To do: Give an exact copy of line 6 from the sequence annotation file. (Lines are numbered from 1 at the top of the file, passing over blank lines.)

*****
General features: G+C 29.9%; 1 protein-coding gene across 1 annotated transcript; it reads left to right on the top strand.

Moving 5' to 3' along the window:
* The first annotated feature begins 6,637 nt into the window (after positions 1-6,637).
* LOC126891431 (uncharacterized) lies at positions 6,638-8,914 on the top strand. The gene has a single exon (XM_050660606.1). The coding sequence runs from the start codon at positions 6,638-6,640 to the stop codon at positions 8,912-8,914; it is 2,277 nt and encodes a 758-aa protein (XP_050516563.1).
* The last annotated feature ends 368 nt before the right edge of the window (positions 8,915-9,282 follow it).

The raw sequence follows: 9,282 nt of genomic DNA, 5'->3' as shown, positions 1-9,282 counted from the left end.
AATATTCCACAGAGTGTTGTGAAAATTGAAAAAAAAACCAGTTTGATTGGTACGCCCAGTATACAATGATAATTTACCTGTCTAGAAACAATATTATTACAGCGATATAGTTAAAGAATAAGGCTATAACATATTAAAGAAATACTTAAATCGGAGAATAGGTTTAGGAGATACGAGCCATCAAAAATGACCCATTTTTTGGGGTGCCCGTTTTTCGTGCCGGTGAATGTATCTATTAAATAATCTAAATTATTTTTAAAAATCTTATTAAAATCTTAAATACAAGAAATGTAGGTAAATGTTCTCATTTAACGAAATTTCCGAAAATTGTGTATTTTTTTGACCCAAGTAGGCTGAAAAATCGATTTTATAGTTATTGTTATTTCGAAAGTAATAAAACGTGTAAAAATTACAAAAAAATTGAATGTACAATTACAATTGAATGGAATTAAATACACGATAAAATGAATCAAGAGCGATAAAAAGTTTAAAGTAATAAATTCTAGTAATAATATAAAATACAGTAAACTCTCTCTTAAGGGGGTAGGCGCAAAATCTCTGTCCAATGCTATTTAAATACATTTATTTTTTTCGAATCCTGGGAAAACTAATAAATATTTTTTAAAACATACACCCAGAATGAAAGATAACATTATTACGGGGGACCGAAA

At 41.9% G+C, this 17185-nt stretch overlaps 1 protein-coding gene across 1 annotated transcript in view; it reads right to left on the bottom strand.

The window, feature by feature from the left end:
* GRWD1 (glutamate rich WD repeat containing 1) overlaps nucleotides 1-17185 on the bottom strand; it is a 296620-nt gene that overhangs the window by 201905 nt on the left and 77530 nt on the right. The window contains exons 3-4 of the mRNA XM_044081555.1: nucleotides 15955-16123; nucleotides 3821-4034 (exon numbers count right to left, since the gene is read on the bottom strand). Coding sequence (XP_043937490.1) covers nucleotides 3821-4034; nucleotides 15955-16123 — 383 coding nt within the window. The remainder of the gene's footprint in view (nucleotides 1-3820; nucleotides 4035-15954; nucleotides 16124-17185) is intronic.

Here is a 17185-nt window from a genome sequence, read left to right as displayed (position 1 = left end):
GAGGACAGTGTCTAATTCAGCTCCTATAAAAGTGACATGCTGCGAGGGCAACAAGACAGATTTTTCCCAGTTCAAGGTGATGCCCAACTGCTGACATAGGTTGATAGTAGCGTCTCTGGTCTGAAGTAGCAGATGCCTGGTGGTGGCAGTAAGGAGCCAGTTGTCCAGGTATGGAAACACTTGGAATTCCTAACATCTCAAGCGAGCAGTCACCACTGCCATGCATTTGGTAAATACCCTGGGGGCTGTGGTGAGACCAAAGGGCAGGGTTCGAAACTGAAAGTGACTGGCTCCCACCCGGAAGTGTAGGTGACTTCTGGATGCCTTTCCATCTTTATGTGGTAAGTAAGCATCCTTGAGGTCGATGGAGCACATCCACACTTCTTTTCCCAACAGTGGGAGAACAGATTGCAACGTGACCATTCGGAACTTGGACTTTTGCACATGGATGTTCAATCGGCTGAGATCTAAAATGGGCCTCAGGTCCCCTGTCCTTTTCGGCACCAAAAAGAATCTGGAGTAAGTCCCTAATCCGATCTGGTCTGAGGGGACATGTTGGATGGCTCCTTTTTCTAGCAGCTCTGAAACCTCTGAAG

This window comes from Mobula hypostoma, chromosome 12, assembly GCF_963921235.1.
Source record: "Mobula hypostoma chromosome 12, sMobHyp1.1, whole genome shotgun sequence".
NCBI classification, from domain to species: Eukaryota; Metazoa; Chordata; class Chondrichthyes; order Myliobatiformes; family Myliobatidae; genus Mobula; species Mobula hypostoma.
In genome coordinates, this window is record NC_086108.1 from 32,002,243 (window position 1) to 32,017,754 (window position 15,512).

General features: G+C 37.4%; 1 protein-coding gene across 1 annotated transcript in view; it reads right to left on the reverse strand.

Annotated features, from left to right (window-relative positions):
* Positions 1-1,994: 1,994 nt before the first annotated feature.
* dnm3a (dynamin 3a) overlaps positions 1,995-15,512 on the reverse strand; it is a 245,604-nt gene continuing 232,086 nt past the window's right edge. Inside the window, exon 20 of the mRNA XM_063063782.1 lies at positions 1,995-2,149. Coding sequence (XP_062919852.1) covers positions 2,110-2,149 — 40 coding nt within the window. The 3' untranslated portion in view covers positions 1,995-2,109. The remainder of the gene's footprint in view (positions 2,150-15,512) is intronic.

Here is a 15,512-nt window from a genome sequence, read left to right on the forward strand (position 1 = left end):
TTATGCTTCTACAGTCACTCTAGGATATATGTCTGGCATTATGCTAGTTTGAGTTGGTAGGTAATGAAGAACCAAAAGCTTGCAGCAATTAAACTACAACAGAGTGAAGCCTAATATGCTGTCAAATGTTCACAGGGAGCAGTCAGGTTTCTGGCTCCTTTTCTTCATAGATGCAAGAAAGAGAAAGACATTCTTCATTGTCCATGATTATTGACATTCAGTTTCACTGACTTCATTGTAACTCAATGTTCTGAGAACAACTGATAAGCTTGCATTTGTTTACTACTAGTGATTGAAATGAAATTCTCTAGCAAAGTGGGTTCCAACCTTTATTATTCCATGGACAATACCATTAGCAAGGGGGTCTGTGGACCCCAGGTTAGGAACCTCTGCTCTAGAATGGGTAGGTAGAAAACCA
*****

The raw sequence follows: 9,282 nt of genomic DNA, 5'->3' as shown, positions 1-9,282 counted from the left end.